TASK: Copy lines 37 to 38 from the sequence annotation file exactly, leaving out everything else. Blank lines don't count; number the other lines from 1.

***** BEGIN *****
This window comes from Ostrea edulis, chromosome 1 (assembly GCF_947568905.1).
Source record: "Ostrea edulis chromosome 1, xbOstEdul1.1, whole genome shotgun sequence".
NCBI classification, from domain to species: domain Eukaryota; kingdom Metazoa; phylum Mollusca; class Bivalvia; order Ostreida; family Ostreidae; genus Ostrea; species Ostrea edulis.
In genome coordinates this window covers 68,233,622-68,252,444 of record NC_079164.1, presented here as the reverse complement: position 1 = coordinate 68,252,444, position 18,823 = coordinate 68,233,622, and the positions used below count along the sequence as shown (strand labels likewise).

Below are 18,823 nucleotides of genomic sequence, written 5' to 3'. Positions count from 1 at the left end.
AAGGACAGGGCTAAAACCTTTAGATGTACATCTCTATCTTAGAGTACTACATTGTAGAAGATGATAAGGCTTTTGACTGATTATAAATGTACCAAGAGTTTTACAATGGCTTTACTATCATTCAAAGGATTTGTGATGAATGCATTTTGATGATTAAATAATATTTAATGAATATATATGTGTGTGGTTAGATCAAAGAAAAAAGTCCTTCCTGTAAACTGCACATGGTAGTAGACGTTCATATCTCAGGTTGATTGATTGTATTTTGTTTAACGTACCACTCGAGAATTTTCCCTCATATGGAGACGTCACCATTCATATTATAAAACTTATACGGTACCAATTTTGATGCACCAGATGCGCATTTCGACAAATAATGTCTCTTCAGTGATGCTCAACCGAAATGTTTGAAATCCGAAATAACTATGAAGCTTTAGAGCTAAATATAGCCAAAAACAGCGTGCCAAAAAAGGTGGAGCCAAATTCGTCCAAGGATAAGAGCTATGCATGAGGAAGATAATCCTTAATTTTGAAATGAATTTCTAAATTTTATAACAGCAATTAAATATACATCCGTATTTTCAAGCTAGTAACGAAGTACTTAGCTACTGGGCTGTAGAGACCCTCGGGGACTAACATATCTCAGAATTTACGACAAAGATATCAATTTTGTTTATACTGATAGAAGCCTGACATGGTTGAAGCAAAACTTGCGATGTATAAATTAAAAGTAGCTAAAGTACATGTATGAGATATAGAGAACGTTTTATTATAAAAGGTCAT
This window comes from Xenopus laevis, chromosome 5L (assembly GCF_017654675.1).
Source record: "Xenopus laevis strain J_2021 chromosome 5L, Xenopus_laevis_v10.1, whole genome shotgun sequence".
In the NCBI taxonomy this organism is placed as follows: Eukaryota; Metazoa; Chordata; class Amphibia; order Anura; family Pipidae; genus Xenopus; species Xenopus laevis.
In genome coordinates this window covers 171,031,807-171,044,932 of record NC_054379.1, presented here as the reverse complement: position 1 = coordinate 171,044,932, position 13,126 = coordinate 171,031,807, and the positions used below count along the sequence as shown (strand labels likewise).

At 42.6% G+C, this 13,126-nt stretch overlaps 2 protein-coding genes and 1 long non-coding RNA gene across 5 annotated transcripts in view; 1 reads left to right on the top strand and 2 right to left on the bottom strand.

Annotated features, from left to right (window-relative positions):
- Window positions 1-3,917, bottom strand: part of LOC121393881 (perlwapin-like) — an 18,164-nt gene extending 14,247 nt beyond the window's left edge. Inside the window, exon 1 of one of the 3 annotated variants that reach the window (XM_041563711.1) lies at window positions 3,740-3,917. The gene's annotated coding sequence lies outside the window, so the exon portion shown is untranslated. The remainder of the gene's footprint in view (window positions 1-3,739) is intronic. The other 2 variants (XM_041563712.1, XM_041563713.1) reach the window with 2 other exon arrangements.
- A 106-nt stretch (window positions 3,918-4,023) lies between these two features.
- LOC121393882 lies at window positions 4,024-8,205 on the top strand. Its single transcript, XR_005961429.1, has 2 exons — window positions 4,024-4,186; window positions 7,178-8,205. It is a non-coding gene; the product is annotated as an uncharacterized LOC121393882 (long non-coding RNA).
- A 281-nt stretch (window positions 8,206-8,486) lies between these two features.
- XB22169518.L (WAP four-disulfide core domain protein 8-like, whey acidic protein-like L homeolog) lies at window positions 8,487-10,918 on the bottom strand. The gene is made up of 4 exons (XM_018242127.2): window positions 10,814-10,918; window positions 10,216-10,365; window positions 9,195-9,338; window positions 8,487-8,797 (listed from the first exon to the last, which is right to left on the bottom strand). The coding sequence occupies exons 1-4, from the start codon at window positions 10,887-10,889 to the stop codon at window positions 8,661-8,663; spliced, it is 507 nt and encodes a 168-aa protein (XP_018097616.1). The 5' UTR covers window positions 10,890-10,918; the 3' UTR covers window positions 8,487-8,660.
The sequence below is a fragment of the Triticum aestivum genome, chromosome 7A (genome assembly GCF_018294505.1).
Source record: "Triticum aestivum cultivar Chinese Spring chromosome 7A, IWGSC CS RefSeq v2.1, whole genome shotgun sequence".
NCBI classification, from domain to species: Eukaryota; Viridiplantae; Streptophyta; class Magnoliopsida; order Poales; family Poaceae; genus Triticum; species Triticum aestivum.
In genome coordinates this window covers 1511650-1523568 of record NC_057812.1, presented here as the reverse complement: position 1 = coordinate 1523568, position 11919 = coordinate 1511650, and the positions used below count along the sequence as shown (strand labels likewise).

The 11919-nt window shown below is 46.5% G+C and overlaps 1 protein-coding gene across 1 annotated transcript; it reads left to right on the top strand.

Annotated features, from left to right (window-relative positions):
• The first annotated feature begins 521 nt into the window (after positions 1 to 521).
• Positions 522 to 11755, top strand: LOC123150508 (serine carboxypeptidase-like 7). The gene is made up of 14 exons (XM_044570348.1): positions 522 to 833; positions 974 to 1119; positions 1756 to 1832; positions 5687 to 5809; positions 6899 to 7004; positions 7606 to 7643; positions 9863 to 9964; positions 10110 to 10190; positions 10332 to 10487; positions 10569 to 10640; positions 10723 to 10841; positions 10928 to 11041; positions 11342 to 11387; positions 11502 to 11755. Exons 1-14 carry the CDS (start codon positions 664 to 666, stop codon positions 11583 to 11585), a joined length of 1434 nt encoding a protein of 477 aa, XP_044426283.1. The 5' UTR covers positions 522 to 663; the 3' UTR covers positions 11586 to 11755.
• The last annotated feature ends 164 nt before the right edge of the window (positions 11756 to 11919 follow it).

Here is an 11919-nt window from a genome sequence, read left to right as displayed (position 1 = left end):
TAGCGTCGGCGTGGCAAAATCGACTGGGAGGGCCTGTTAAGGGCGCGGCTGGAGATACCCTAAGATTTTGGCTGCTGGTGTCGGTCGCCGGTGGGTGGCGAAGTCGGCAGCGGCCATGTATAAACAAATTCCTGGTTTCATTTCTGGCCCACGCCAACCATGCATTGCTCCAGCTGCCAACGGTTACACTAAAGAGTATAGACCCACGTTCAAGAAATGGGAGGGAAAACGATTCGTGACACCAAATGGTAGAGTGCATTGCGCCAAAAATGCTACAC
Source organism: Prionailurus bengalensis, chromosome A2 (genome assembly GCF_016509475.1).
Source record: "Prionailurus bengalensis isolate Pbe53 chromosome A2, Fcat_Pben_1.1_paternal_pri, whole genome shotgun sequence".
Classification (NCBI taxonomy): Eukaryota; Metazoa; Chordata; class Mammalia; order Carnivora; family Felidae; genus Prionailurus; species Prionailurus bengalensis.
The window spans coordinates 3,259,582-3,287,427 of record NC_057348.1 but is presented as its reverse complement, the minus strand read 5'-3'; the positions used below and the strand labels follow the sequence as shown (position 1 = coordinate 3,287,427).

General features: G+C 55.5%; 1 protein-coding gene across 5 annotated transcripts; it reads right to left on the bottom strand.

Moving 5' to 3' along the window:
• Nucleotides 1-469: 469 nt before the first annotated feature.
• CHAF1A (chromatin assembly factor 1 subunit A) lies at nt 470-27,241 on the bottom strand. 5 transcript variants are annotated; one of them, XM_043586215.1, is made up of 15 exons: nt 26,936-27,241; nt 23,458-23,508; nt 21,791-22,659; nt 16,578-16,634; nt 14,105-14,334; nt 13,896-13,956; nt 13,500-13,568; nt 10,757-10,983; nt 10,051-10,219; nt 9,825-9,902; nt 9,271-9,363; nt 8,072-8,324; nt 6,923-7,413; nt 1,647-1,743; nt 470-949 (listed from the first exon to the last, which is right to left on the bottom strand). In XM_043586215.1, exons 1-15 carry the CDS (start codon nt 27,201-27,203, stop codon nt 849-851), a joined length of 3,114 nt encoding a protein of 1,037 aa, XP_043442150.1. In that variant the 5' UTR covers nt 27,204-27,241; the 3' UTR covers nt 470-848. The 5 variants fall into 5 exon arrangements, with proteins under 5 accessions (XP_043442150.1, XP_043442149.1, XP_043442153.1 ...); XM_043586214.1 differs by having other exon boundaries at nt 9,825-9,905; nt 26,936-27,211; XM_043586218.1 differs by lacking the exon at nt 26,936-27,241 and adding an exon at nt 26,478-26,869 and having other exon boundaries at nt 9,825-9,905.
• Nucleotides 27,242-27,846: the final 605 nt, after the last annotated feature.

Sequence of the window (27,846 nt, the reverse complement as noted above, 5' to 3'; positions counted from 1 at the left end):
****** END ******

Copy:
• Nucleotides 27,242-27,846: the final 605 nt, after the last annotated feature.

Sequence of the window (27,846 nt, the reverse complement as noted above, 5' to 3'; positions counted from 1 at the left end):